Endotoxemia is a common event in alcoholic liver disease. Elevated intestinalpermeability is the major factor involved in the mechanism of alcoholic endotoxemia andthe pathogenesis of alcoholic liver disease. This study examined the effect ofepigallocatechin-3-gallate (EGCG) on alcohol-induced gut leakiness, and explored therelated mechanisms involved in its protection against alcohol-induced liver injury in rats.Four groups of female Sprague-Dawley rats were studied. Alcohol and alcohol/EGCGgroups rats received fish oil along with alcohol daily via gastrogavage for 6 weeks, anddextrose and dextrose/EGCG groups rats were given fish oil along with isocaloric dextroseinstead of alcohol. The dextrose/EGCG and alcohol/EGCG groups received additionaltreatment of EGCG (100mg.kg-1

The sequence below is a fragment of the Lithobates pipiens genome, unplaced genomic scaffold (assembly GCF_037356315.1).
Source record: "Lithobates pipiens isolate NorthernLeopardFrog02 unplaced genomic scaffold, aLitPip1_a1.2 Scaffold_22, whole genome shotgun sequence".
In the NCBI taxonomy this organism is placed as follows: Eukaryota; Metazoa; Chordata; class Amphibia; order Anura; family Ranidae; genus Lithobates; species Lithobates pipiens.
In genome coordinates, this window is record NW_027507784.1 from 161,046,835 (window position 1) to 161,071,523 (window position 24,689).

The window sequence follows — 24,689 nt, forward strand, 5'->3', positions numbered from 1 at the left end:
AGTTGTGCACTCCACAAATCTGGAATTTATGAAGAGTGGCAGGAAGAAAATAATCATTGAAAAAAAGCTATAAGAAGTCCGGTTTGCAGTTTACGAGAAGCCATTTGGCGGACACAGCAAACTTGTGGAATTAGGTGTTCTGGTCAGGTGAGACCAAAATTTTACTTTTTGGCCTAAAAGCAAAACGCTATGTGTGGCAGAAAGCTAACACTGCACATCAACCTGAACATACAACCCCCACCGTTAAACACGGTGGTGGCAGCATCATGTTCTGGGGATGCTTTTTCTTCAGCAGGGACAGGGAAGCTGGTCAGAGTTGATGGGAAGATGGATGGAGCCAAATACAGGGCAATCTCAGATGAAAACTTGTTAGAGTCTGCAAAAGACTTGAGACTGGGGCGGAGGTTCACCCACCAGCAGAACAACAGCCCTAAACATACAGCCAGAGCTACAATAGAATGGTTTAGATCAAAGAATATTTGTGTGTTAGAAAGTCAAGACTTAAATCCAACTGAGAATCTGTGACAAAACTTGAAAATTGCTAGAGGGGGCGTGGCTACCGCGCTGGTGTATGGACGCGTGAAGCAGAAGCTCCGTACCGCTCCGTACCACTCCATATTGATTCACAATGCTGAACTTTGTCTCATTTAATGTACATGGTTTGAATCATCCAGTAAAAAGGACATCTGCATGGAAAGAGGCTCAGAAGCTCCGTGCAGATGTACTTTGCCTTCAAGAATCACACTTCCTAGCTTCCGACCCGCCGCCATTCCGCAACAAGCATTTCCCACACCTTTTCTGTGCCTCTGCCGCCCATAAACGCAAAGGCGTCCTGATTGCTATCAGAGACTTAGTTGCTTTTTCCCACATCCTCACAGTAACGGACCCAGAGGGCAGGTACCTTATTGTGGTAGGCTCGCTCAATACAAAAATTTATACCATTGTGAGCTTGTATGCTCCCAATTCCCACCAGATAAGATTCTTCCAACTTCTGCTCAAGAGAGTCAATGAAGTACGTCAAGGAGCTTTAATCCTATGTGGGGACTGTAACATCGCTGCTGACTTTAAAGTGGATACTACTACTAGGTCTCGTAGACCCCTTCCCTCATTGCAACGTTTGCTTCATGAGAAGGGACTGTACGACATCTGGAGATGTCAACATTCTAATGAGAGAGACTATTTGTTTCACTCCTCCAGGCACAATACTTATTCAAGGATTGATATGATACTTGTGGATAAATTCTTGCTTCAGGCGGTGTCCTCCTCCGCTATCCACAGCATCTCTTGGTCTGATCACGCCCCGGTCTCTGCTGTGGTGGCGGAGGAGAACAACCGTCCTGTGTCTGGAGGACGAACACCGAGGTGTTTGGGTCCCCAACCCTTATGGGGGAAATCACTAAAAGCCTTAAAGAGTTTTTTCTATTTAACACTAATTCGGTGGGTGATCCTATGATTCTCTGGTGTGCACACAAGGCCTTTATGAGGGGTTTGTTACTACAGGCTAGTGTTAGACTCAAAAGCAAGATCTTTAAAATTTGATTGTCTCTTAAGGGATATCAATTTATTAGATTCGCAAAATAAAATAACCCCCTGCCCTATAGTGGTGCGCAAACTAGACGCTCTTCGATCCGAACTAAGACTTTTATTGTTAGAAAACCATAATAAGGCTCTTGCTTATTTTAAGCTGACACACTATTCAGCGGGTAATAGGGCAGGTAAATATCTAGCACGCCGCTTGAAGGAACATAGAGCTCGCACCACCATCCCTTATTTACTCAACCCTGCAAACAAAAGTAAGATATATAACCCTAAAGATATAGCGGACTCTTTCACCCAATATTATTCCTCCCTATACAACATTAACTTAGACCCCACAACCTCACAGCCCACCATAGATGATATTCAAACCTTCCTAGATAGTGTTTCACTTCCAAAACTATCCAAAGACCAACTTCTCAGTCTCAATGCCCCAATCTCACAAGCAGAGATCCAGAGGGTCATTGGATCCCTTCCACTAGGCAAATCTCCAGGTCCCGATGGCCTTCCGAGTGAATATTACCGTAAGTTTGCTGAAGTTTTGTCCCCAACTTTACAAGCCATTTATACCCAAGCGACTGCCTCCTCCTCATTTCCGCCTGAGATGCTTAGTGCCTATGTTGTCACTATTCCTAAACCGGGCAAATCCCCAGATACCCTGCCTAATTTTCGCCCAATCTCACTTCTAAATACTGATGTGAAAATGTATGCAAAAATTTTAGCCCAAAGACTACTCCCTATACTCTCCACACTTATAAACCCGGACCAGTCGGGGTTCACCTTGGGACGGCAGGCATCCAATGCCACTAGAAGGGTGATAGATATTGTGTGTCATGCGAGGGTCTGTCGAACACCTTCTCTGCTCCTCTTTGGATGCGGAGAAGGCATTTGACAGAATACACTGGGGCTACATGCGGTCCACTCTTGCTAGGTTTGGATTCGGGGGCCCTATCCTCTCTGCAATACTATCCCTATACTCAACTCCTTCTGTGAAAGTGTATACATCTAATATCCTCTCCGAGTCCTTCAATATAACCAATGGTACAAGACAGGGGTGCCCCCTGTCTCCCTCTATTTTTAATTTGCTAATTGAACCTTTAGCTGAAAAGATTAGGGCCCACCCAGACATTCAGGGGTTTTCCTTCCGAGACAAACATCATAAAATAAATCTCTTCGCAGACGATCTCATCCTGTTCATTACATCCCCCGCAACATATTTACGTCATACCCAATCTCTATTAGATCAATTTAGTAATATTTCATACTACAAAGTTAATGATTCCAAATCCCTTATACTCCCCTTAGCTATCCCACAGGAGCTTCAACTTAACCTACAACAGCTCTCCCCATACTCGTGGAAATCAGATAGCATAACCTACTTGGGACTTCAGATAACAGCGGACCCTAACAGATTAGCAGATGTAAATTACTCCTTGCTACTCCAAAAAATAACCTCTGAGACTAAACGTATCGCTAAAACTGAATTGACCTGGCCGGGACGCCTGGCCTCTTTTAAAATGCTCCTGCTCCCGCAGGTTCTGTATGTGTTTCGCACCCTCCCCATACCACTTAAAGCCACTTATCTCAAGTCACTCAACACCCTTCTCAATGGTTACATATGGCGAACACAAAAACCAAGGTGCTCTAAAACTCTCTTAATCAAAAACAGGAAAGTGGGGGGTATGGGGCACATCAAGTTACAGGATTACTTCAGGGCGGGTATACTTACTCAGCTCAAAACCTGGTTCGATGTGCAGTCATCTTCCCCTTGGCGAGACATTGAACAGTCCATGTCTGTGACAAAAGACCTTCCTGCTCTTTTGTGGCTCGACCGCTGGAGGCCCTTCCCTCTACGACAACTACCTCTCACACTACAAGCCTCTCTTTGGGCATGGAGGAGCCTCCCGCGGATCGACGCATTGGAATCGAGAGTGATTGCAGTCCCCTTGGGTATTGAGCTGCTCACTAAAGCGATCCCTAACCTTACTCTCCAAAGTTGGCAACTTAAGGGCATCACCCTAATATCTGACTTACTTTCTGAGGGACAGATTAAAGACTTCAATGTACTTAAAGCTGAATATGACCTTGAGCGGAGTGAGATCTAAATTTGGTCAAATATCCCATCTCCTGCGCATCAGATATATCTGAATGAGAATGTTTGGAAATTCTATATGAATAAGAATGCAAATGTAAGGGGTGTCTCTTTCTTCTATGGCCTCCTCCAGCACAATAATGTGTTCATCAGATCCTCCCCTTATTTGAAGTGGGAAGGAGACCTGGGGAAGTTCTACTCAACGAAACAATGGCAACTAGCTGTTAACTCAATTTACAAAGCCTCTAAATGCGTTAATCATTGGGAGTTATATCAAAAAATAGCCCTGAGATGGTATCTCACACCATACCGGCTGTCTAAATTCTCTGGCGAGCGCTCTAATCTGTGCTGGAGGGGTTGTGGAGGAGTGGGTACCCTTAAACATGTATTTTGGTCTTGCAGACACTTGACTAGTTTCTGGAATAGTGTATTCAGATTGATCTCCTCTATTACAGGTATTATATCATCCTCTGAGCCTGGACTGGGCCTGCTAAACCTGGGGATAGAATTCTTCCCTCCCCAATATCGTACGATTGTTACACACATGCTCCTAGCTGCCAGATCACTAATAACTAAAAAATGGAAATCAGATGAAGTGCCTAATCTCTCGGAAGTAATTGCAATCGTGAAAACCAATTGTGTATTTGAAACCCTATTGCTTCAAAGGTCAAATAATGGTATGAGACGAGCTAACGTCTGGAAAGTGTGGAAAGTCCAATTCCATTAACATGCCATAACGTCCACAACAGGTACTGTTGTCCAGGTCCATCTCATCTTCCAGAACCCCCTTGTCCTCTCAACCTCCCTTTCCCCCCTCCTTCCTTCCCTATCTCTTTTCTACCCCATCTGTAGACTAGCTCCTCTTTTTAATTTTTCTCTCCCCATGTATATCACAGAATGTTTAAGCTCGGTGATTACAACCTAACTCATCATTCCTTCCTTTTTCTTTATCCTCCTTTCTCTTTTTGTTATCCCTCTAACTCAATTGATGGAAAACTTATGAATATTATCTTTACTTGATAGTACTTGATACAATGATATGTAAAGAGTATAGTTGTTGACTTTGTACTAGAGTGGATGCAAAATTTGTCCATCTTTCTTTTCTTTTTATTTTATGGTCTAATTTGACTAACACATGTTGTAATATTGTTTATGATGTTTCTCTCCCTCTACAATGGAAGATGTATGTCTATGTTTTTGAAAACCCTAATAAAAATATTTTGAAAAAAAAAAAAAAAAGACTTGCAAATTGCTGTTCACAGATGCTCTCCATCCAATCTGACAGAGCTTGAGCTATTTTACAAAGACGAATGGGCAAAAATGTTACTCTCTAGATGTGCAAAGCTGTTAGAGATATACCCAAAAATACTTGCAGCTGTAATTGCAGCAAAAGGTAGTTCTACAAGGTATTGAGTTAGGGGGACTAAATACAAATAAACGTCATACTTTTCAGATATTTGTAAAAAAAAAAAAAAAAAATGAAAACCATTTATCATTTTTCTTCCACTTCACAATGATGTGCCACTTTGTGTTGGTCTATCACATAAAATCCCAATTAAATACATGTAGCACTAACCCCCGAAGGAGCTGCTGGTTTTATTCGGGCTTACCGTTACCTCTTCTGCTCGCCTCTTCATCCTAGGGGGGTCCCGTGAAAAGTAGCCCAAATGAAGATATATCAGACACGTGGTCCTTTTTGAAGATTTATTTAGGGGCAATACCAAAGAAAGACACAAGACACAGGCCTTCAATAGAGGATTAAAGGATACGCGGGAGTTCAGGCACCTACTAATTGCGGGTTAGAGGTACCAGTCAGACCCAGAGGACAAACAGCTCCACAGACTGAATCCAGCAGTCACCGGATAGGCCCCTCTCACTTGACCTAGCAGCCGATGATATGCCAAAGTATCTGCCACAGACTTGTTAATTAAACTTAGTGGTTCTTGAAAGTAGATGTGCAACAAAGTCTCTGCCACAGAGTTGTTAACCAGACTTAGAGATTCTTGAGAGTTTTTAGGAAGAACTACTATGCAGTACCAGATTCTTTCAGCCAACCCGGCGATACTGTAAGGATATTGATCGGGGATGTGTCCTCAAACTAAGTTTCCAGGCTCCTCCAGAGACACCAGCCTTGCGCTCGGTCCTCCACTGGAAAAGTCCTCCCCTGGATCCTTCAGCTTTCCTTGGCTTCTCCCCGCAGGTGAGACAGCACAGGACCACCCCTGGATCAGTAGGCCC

body weight) daily intragastrically by gavage. Intestinalpermeability was assessed by urinary excretion of lactulose and mannitol (L/M ratio). Liverinjury was evaluated histologically and by serum alanine aminotransferase (ALT). Plasmaendotoxin and serum tumor necrosis factor-α (TNF-α) levels were assayed; livermalondialdehyde (MDA) contents determined. CD14 and inflammatory factors, such asTNF-α, cyclooxygenase-2 (COX-2) and inducible nitric oxide synthase (iNOS) mRNAs inthe liver were analyzed by reverse transcriptase-polymerase chain reaction (RT-PCR). Ratsgiven fish oil plus alcohol had gut leakiness (L/M ratio was increased), which wasassociated with both endotoxemia and liver injury. The above responses were accompaniedby increased CD14, TNF-α, COX-2 and iNOS mRNA expressions in the liver. EGCGsupplementation partly blocked the gut leakiness, reduced endotoxemia and lipidperoxidation, and blunted the elevated expressions of CD14, TNF-α, COX-2 and iNOS, allof which were associated with improved liver injury. These results show that EGCG can block alcohol-induced gut leakiness, reduce endotoxemia, and inhibit inflammatory factors expressions in the liver, thereby ameliorates alcohol-induced liver injury.